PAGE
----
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In a surprise vote, Charlotte City Council says no to longer terms for themselves

Should voters get a say on four-year terms for Charlotte City Council?

Charlotte City Council members are divided on whether to have a referendum that would allow voters to say yes or no to its idea of four-year terms, or whether to just make the change themselves.
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Charlotte City Council members are divided on whether to have a referendum that would allow voters to say yes or no to its idea of four-year terms, or whether to just make the change themselves.

Charlotte City Council decided to drop an attempt at doubling the length of members’ terms in a surprise vote Monday night, after some members said they don’t think the public would support such a move.

After months of debate, the council voted 7-3 not to proceed with a referendum on longer terms. Council members Braxton Winston, James Mitchell and Larken Egleston voted in favor of the measure. The referendum, allowing voters to decide whether to extend terms from two years to four years, would have appeared on ballots Nov. 5, timed with this year’s municipal elections.

“This consistently polls at 2-1 against,” said Egleston, who said he only voted to move forward with the plan so council members could hear from the public at a mandatory hearing that would have been held next month. “I certainly haven’t had anyone emailing me saying, ‘God, I hope you do this.’”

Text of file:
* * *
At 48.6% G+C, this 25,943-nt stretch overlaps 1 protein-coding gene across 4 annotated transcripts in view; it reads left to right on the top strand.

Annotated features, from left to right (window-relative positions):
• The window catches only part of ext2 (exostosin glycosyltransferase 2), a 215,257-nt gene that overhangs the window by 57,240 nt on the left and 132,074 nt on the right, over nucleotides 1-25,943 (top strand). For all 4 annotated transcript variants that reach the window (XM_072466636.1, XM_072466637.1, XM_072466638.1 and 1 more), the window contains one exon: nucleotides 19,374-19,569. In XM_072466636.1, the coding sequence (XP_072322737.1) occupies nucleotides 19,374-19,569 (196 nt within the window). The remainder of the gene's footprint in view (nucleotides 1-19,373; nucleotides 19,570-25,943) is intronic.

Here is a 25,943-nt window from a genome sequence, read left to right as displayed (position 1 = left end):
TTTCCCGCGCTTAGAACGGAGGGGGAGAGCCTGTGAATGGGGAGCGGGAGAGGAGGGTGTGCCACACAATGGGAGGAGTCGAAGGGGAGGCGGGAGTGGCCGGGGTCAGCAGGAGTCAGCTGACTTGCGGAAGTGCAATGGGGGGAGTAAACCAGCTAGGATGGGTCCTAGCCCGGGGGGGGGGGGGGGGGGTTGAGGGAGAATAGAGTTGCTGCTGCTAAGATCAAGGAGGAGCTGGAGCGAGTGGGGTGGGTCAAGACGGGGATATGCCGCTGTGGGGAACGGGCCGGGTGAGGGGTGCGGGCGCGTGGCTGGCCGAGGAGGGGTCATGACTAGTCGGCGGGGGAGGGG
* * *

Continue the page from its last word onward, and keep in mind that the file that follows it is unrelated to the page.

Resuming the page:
While he thinks four-year terms are a good idea, Egleston said, “This is a hell of a way to get there.”

City Council members have long wanted four-year terms, with discussions about the issue going back to the 1980s. It’s one of the perennial questions bubbling around in Charlotte politics, though City Council hasn’t chosen to test the waters with a referendum.

Some City Council members say that having to run an election every two years limits the amount of time that members — who are part-time and make $19,809 in annual salary each — have to learn about complex issues such as the city’s budget, land-use rules and police department oversight. The proposed referendum also would have staggered terms to limit turnover, so that not all members would be up for election every time.

“This is an issue of good governance for an organization with a $2.7 billion budget,” said Winston.

Council member LaWana Mayfield said council members need more time between elections.

“This is not a part-time job,” said Mayfield, who also supports making the council a full-time job with a salary that would allow members not to have outside jobs. “Not everyone is able to adjust to that learning curve. When you only have a two-year cycle, you’re really only working 15, 16 months before you have to run again.”

But Mayfield also voted no, because she said she doesn’t support having a ballot referendum. Mayfield wants the council members to approve longer terms themselves rather than send the issue to voters.

The push for four-year terms was likely to be a tough sell with local voters. There hasn’t been an apparent groundswell of support for longer terms, and some members have questioned why council has spent time on the issue for the past several months.